According to the late professor, Anna Craft (2005, p. 53), “It seems that’creativity’ and’learning’ are not distinguishable if we take a constructivist approach to learning, unless we take a harder line on what counts as’original and’of value.’” Indeed, currently, creativity and learning are increasingly clearly equated, especially when viewed as collective or social phenomena (Craft et al., 2007; Jeffrey & Craft, 2004). According to Beghetto (2016, p. 4), creative learning has been defined as a “combination of intrapsychological and interpsychological processes that result in new and personally meaningful understandings for oneself and others.” Problem solving and the related process appear to be key features of creativity (e.g., Collin et al., 2017); at the same time, they have been said to expand knowledge and expertise (Bereiter & Scardamalia, 1993). Operational challenges and problem situations thus serve as resources for continuous learning (Watkins & Marsick, 1993). The process of creative activity is closely related to the actors’ competence and previous knowledge (see Runco, 2015; Simonton, 2012), which in turn are closely associated with learning. Obviously, the role of learning in creative activity is relevant. According to Lemmetty and Collin (2020), the processes of creative activity should be approached and studied as learning. Similarly, learning should be perceived as a creative activity. Biskjaer et al. (this volume) elaborate this point when it comes to curriculum and classroom activities through twofold demands and conceptualizations of creativity—one as a prerequisite for learning, the other as a learning outcome—especially when addressing collaborative learning.

Indeed, many researchers have combined creativity, learning and expertise when examining different creative processes. For instance, Ness and Soreide (2014) have studied the progress of knowledge construction processes in group situations. The researchers have observed that the creative process begins with detecting the need to develop something new. It is helpful if the participants have previous knowledge about and skills relevant for the topic. Through this previous knowledge base, a new shared understanding can be constructed in dialogue. Thus, at the heart of the creative process is the shared knowledge through which the ideas are developed and finally exercised (Ness & Soreide, 2014). Ness (this volume) continues this approach by addressing creative knowledge processes, used as a bridge between creativity and learning, elaborating idea development through both collective and individual efforts. Lemmetty and Collin (2020) have found that the process of creative activity includes learning practices that appear to be prerequisites for the transition from process to progress. These practices are related to the learner’s activities, such as setting a learning goal, designing learning methods, applying what has been learned and evaluating the outcome. Accordingly, it is easy to agree with Beghetto’s (2016) view that creativity plays an important role in learning. He suggests that creativity researchers and educational scholars have long asserted that theories of learning need to be broadened to include creative cognition, but the nature of that role is not clear yet (i.e., the way it articulates acquiring and creating knowledge).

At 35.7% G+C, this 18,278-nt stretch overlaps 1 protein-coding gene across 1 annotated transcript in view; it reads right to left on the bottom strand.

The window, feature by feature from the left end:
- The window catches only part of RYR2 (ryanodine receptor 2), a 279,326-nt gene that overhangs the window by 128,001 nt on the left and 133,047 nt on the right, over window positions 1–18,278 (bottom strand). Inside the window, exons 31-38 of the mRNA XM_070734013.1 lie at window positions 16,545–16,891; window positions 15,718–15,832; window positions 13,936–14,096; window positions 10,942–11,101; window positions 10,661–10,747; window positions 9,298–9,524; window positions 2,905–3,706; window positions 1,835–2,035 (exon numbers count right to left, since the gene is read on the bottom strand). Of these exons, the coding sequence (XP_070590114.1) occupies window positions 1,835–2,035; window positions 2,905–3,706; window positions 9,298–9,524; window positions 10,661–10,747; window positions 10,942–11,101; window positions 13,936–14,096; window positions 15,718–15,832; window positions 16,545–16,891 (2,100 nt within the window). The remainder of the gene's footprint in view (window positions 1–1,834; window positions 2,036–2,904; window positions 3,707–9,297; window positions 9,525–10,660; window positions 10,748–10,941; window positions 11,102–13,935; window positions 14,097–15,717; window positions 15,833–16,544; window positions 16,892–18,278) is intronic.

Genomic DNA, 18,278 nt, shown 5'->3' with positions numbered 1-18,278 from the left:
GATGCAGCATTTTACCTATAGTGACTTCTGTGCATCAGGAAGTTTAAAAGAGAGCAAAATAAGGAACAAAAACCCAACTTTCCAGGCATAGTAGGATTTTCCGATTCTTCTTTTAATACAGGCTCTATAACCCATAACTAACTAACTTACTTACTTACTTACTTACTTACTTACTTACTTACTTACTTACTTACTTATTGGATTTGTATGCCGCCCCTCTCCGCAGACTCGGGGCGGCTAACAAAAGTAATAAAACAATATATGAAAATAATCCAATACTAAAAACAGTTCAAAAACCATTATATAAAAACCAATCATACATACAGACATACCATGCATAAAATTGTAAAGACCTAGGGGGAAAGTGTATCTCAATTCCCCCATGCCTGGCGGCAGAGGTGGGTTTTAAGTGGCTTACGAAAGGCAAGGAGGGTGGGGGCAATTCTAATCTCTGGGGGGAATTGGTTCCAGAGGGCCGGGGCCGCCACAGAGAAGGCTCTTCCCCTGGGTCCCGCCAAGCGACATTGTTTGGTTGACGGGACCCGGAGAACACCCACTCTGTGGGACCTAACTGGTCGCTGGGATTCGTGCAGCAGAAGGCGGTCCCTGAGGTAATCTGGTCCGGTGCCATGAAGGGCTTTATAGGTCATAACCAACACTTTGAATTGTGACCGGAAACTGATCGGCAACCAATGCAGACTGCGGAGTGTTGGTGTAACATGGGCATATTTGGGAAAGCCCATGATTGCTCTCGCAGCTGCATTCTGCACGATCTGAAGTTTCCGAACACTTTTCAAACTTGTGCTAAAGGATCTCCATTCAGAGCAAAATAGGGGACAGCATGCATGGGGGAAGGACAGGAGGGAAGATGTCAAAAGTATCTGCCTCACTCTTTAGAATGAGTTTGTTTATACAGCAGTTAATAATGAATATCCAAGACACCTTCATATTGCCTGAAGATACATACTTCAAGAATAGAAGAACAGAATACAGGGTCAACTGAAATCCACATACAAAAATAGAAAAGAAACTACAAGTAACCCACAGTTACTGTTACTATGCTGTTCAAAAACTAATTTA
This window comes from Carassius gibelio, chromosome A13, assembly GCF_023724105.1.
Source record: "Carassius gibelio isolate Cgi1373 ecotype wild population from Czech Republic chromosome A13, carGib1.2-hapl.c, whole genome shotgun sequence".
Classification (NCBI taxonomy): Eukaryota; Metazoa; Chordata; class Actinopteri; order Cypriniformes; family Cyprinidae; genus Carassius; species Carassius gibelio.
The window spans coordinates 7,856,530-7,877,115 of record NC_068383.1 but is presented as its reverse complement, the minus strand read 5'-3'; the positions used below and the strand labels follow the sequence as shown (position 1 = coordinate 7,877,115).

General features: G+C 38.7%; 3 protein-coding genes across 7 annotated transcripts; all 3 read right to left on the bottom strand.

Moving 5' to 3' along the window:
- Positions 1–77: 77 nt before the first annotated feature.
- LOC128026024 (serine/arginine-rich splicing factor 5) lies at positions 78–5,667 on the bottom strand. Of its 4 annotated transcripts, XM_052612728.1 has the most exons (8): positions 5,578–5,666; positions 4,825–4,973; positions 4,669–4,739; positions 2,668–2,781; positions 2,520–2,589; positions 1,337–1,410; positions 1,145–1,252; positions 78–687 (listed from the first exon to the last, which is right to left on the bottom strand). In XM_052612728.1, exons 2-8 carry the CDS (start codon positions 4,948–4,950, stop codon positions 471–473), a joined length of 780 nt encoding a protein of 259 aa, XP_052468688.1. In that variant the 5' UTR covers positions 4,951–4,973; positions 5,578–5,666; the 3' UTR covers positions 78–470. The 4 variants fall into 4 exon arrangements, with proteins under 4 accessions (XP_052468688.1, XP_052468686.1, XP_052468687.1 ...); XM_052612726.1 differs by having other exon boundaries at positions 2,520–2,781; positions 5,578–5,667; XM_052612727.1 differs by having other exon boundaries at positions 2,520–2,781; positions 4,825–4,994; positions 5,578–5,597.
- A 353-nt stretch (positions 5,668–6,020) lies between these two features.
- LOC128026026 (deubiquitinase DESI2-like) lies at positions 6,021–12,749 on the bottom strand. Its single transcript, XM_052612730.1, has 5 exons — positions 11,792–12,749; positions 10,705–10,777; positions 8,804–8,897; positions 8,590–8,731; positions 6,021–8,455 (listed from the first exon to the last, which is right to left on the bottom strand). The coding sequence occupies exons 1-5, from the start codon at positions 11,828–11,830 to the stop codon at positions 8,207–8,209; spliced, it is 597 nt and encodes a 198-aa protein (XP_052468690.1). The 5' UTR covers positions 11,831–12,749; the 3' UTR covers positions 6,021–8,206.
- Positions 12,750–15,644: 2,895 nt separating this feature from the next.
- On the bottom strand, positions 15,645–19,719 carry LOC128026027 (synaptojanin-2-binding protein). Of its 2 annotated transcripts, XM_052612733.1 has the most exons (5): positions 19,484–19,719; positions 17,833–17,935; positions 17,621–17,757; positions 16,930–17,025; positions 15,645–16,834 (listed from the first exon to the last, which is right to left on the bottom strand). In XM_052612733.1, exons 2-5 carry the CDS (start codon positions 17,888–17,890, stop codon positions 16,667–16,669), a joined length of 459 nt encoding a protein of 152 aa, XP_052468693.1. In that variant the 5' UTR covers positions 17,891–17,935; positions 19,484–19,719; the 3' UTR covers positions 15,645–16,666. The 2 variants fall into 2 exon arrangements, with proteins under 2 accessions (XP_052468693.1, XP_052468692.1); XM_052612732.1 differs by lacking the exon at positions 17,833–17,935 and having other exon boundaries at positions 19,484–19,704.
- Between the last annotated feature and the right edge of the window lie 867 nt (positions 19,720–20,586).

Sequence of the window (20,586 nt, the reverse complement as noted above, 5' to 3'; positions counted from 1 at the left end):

Focus, Purpose, and Contents of the Book

This book, Creativity and Learning: Contexts, Processes, and Support, focuses on the relations and connections between creativity and learning. The focus is broad, from basic education to the learning emerging in workplaces. In the chapters of this book, the writers examine sociocultural definitions of creativity and learning in the contexts of children’s education and adult education, as well as workplaces and organizations, making visible the differences and the similarities across settings. By shifting the focus from individual psychology to a sociocultural framework, we become more firmly attached to the multidimensional nature of the processes under study, something that necessarily results in the “bigger picture” of creativity and learning and their interdependence. The idea is not to render individuals invisible but to acknowledge and illustrate that creativity emerges in the interaction and the context, not in a vacuum. We also focus on describing and providing insights concerning the frameworks, cultures, structures, and practices developed to enhance creativity and learning in different applied contexts.